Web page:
The Memorial Day forecast calls for rain in Southeast Texas, but that’s fine by me. A rainy Monday Memorial holiday calls for sleeping late, a date with a good book, some barbecue in the afternoon and a war movie or two. Whether or not you’ve got rain in your forecast, here are a few tried and true recipes that are just right for the Memorial Day table.
If you’re vegetarian, try the rub from the ribs recipe on grilled eggplant; my blogger friend at Pleasant Peasant Cuisine suggested that in a comment on my post about the ribs. He used the rub on his Stuffed Squash Blossoms, which would be a great vegetarian main dish for Memorial Day or a lovely side.
What’s a barbecue without a slaw on the side? Here’s my slightly spicy Pepper Jelly Slaw recipe.
Serrano Ham and Corn Pudding is a great side for ribs (actually, I think it is a great side for anything, and it’s not even one of my original recipes).
Why not finish off the meal with some great big cookies that are chock-full of cookie goodness? You’ll like my Glover Gardens Comfort Cookies, and since they have nuts, oatmeal and dried fruit, too, they qualify as “healthy”. That means you can eat more of ’em!
Happy Memorial Day! And no, even though I’m blogging about the menu, I haven’t forgotten the reason we celebrate: those who gave their lives for our freedom. In their memory, here’s a photo of our flag, taken at Reagan National Airport in Washington, DC. I love how prominently it is displayed there.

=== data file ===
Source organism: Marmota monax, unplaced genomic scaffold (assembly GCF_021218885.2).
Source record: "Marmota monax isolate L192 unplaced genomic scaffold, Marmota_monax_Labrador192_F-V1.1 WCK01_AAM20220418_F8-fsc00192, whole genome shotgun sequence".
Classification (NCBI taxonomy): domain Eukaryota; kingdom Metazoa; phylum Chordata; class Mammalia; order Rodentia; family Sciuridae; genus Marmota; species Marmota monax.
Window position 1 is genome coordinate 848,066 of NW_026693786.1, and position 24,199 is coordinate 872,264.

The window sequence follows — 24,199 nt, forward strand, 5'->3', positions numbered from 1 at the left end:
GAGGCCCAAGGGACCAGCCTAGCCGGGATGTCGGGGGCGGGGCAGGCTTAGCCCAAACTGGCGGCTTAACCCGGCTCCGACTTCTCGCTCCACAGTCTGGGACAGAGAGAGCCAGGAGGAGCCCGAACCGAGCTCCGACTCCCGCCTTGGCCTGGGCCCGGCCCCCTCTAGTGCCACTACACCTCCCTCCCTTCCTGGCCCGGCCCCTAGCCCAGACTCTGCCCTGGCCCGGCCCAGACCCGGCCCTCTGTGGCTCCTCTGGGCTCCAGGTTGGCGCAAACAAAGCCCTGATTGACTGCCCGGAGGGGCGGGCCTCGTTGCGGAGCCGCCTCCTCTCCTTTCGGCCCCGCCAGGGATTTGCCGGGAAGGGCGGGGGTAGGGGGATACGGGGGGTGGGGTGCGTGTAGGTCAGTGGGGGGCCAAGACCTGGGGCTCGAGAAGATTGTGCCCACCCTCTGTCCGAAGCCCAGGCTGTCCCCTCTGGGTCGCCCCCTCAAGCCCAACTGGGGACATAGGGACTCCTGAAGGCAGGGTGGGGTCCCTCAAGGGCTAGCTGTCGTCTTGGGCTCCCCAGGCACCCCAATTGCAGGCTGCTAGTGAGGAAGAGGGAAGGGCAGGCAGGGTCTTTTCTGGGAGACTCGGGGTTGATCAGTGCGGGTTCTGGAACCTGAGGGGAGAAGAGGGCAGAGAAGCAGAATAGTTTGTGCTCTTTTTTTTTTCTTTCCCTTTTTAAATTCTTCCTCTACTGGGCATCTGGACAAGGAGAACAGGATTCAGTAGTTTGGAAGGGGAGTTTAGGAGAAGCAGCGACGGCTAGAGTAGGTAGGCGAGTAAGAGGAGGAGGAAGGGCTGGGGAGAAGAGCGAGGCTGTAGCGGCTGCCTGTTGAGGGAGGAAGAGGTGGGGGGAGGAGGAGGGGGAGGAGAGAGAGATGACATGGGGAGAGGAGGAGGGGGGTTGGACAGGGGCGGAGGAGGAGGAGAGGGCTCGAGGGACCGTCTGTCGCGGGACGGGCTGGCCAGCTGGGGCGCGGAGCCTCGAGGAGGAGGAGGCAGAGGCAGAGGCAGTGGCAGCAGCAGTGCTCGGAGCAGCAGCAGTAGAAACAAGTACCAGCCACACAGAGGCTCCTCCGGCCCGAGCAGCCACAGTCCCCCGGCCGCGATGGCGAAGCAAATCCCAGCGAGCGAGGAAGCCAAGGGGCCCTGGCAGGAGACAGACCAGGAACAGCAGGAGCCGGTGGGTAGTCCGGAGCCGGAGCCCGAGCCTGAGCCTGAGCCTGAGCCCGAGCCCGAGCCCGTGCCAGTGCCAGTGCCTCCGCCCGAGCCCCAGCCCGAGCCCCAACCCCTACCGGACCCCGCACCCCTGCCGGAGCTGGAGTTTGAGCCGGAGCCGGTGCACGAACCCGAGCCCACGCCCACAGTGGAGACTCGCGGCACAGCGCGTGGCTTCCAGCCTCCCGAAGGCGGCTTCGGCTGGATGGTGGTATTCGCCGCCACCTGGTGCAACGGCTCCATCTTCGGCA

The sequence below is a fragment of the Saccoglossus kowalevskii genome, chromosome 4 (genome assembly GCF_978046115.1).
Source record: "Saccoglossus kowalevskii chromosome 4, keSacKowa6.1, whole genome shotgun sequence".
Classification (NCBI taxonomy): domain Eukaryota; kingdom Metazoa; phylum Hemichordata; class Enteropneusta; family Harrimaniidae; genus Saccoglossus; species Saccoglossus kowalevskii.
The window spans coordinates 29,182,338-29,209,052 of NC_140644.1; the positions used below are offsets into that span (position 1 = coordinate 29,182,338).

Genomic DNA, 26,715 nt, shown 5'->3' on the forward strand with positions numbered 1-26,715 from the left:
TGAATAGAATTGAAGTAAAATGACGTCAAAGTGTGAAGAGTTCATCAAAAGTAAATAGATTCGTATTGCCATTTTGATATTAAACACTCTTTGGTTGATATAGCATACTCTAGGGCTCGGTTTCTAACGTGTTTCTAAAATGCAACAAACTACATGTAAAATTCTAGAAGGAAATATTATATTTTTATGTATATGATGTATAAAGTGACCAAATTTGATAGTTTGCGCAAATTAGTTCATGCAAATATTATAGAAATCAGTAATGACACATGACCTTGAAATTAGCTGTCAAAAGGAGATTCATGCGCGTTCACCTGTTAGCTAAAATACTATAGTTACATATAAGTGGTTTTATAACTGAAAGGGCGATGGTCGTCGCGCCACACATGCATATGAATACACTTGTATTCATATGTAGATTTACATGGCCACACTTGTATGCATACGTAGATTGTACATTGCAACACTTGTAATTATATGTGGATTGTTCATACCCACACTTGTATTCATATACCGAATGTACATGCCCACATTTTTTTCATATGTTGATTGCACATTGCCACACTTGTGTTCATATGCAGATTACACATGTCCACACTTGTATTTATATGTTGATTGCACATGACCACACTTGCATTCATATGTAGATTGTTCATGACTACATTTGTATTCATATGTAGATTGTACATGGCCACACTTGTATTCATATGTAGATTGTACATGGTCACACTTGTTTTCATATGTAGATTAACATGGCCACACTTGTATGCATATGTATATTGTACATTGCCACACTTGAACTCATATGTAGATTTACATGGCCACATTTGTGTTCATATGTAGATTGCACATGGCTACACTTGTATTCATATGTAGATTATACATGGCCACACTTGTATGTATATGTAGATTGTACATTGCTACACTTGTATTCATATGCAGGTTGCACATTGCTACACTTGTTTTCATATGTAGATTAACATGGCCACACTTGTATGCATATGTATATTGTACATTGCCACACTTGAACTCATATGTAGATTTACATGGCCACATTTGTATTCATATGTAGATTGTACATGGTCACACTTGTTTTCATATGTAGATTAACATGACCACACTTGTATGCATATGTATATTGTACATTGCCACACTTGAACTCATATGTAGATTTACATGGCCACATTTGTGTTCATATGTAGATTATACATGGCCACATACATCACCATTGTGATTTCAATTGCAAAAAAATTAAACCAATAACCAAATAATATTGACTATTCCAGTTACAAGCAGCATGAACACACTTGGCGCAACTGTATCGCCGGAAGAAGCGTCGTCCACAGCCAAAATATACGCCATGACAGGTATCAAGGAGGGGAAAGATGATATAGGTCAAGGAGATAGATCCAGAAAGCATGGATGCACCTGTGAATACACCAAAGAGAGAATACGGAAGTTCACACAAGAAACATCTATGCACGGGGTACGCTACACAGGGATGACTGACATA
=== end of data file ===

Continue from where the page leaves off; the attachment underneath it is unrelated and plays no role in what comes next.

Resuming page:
In addition to his many BBQ accomplishments, the Grill-Meister makes a marvelous homemade tomato juice. When we started growing tomatoes at Glover Gardens, he found a recipe online and then honed it over several summers, tweaking the spices, amounts and fresh peppers. Here it is, hopefully in time for your summer tomato crop, or, if you don’t have a garden, those deep red beauties you’ll find at your local farmers’ market.
This amped-up tomato juice doesn’t need anything but vodka and a squeeze of lime to make a perfect Bloody Mary. On the other hand, it’s so good, you don’t really need the vodka!
4 lbs fresh tomatoes
2 jalapeno peppers
1 serrano, cayenne or fresno pepper
1 medium yellow onion
2-4 cloves of garlic (you guessed it, we use 4)
1 TBSP kosher or sea salt